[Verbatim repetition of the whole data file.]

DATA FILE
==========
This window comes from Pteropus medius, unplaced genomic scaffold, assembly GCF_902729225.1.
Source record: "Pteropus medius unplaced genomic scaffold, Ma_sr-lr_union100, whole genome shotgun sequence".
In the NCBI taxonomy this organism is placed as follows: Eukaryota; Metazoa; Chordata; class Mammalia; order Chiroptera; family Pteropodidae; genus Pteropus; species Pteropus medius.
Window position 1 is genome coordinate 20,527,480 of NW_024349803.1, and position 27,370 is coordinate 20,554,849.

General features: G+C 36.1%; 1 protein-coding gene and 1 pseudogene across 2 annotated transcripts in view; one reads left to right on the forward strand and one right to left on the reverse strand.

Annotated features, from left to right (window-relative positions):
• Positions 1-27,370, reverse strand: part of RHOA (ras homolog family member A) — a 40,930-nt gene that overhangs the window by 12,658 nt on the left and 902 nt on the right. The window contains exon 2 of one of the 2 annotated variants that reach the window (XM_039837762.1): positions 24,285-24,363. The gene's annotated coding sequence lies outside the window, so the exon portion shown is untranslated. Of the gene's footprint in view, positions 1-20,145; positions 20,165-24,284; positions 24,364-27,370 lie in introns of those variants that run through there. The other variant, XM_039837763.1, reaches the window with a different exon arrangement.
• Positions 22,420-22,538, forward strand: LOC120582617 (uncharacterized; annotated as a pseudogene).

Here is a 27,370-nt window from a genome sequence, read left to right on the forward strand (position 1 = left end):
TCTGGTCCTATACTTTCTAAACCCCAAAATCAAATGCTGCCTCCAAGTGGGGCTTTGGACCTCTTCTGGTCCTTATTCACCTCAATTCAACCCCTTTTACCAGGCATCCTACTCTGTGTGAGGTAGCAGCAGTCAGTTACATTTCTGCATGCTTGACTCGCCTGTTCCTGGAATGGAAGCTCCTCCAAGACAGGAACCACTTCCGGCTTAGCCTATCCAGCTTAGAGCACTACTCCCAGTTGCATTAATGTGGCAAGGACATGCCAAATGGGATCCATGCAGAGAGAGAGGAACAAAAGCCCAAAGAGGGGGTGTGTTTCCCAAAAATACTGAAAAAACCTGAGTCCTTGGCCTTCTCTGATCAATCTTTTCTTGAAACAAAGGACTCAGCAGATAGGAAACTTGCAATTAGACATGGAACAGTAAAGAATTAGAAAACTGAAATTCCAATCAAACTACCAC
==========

This window comes from Pteropus medius, unplaced genomic scaffold, assembly GCF_902729225.1.
Source record: "Pteropus medius unplaced genomic scaffold, Ma_sr-lr_union100, whole genome shotgun sequence".
In the NCBI taxonomy this organism is placed as follows: Eukaryota; Metazoa; Chordata; class Mammalia; order Chiroptera; family Pteropodidae; genus Pteropus; species Pteropus medius.
Window position 1 is genome coordinate 20,527,480 of NW_024349803.1, and position 27,370 is coordinate 20,554,849.

General features: G+C 36.1%; 1 protein-coding gene and 1 pseudogene across 2 annotated transcripts in view; one reads left to right on the forward strand and one right to left on the reverse strand.

Annotated features, from left to right (window-relative positions):
• Positions 1-27,370, reverse strand: part of RHOA (ras homolog family member A) — a 40,930-nt gene that overhangs the window by 12,658 nt on the left and 902 nt on the right. The window contains exon 2 of one of the 2 annotated variants that reach the window (XM_039837762.1): positions 24,285-24,363. The gene's annotated coding sequence lies outside the window, so the exon portion shown is untranslated. Of the gene's footprint in view, positions 1-20,145; positions 20,165-24,284; positions 24,364-27,370 lie in introns of those variants that run through there. The other variant, XM_039837763.1, reaches the window with a different exon arrangement.
• Positions 22,420-22,538, forward strand: LOC120582617 (uncharacterized; annotated as a pseudogene).

Here is a 27,370-nt window from a genome sequence, read left to right on the forward strand (position 1 = left end):
TCTGGTCCTATACTTTCTAAACCCCAAAATCAAATGCTGCCTCCAAGTGGGGCTTTGGACCTCTTCTGGTCCTTATTCACCTCAATTCAACCCCTTTTACCAGGCATCCTACTCTGTGTGAGGTAGCAGCAGTCAGTTACATTTCTGCATGCTTGACTCGCCTGTTCCTGGAATGGAAGCTCCTCCAAGACAGGAACCACTTCCGGCTTAGCCTATCCAGCTTAGAGCACTACTCCCAGTTGCATTAATGTGGCAAGGACATGCCAAATGGGATCCATGCAGAGAGAGAGGAACAAAAGCCCAAAGAGGGGGTGTGTTTCCCAAAAATACTGAAAAAACCTGAGTCCTTGGCCTTCTCTGATCAATCTTTTCTTGAAACAAAGGACTCAGCAGATAGGAAACTTGCAATTAGACATGGAACAGTAAAGAATTAGAAAACTGAAATTCCAATCAAACTACCAC